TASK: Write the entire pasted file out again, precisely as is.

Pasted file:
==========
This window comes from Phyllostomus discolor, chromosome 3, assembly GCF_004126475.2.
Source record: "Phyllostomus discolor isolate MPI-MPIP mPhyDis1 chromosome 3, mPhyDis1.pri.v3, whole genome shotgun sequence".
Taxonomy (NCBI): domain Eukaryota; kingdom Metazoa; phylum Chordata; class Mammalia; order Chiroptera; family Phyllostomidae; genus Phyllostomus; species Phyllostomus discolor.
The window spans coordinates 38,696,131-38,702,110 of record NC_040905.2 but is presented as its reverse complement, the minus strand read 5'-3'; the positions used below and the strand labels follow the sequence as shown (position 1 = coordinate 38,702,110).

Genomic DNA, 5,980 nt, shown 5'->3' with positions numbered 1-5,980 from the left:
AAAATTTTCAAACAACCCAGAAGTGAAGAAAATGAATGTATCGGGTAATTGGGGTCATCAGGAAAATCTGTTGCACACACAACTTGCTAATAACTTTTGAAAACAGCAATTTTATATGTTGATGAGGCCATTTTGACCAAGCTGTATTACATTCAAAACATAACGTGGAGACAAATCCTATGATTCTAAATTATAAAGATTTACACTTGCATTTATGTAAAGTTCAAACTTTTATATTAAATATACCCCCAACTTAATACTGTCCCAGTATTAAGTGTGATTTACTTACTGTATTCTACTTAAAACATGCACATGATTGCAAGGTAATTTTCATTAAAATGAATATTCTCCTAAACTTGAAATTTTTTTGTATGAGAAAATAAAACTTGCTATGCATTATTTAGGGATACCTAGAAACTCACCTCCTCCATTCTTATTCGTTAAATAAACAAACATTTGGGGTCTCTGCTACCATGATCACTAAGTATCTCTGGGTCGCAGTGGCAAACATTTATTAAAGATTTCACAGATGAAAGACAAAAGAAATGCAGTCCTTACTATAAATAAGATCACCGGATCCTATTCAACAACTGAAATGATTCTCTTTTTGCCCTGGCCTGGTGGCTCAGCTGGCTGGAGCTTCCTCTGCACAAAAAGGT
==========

This window comes from Phyllostomus discolor, chromosome 3, assembly GCF_004126475.2.
Source record: "Phyllostomus discolor isolate MPI-MPIP mPhyDis1 chromosome 3, mPhyDis1.pri.v3, whole genome shotgun sequence".
Taxonomy (NCBI): domain Eukaryota; kingdom Metazoa; phylum Chordata; class Mammalia; order Chiroptera; family Phyllostomidae; genus Phyllostomus; species Phyllostomus discolor.
The window spans coordinates 38,696,131-38,702,110 of record NC_040905.2 but is presented as its reverse complement, the minus strand read 5'-3'; the positions used below and the strand labels follow the sequence as shown (position 1 = coordinate 38,702,110).

Genomic DNA, 5,980 nt, shown 5'->3' with positions numbered 1-5,980 from the left:
AAAATTTTCAAACAACCCAGAAGTGAAGAAAATGAATGTATCGGGTAATTGGGGTCATCAGGAAAATCTGTTGCACACACAACTTGCTAATAACTTTTGAAAACAGCAATTTTATATGTTGATGAGGCCATTTTGACCAAGCTGTATTACATTCAAAACATAACGTGGAGACAAATCCTATGATTCTAAATTATAAAGATTTACACTTGCATTTATGTAAAGTTCAAACTTTTATATTAAATATACCCCCAACTTAATACTGTCCCAGTATTAAGTGTGATTTACTTACTGTATTCTACTTAAAACATGCACATGATTGCAAGGTAATTTTCATTAAAATGAATATTCTCCTAAACTTGAAATTTTTTTGTATGAGAAAATAAAACTTGCTATGCATTATTTAGGGATACCTAGAAACTCACCTCCTCCATTCTTATTCGTTAAATAAACAAACATTTGGGGTCTCTGCTACCATGATCACTAAGTATCTCTGGGTCGCAGTGGCAAACATTTATTAAAGATTTCACAGATGAAAGACAAAAGAAATGCAGTCCTTACTATAAATAAGATCACCGGATCCTATTCAACAACTGAAATGATTCTCTTTTTGCCCTGGCCTGGTGGCTCAGCTGGCTGGAGCTTCCTCTGCACAAAAAGGT